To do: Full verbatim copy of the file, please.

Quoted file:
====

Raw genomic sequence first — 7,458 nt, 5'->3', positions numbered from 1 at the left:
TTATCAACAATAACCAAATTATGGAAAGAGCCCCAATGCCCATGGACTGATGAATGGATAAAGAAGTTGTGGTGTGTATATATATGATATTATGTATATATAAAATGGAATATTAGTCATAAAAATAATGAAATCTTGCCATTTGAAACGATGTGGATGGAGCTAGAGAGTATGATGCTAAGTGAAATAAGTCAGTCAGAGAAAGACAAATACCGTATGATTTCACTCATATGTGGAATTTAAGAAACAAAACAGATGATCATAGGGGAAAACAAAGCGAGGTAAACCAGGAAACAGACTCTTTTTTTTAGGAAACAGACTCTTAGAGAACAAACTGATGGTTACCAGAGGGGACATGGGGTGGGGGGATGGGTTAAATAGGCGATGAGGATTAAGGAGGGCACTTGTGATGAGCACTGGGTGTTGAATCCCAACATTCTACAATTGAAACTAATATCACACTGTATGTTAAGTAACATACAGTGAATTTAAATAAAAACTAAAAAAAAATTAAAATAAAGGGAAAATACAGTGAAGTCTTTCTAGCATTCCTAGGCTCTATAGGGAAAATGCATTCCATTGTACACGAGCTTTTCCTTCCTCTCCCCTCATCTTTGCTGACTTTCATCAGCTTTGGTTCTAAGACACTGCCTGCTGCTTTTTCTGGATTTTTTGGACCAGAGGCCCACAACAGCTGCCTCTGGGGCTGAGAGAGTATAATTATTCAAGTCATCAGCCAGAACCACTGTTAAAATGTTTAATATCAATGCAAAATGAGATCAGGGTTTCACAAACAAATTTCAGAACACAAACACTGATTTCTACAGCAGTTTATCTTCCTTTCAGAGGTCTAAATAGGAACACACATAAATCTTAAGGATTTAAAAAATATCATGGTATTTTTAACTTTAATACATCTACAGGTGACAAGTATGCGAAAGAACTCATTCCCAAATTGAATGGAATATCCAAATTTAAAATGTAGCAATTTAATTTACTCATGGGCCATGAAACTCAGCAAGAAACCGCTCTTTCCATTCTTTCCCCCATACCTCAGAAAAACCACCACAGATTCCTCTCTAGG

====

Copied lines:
Raw genomic sequence first — 7,458 nt, 5'->3', positions numbered from 1 at the left:
TTATCAACAATAACCAAATTATGGAAAGAGCCCCAATGCCCATGGACTGATGAATGGATAAAGAAGTTGTGGTGTGTATATATATGATATTATGTATATATAAAATGGAATATTAGTCATAAAAATAATGAAATCTTGCCATTTGAAACGATGTGGATGGAGCTAGAGAGTATGATGCTAAGTGAAATAAGTCAGTCAGAGAAAGACAAATACCGTATGATTTCACTCATATGTGGAATTTAAGAAACAAAACAGATGATCATAGGGGAAAACAAAGCGAGGTAAACCAGGAAACAGACTCTTTTTTTTAGGAAACAGACTCTTAGAGAACAAACTGATGGTTACCAGAGGGGACATGGGGTGGGGGGATGGGTTAAATAGGCGATGAGGATTAAGGAGGGCACTTGTGATGAGCACTGGGTGTTGAATCCCAACATTCTACAATTGAAACTAATATCACACTGTATGTTAAGTAACATACAGTGAATTTAAATAAAAACTAAAAAAAAATTAAAATAAAGGGAAAATACAGTGAAGTCTTTCTAGCATTCCTAGGCTCTATAGGGAAAATGCATTCCATTGTACACGAGCTTTTCCTTCCTCTCCCCTCATCTTTGCTGACTTTCATCAGCTTTGGTTCTAAGACACTGCCTGCTGCTTTTTCTGGATTTTTTGGACCAGAGGCCCACAACAGCTGCCTCTGGGGCTGAGAGAGTATAATTATTCAAGTCATCAGCCAGAACCACTGTTAAAATGTTTAATATCAATGCAAAATGAGATCAGGGTTTCACAAACAAATTTCAGAACACAAACACTGATTTCTACAGCAGTTTATCTTCCTTTCAGAGGTCTAAATAGGAACACACATAAATCTTAAGGATTTAAAAAATATCATGGTATTTTTAACTTTAATACATCTACAGGTGACAAGTATGCGAAAGAACTCATTCCCAAATTGAATGGAATATCCAAATTTAAAATGTAGCAATTTAATTTACTCATGGGCCATGAAACTCAGCAAGAAACCGCTCTTTCCATTCTTTCCCCCATACCTCAGAAAAACCACCACAGATTCCTCTCTAGG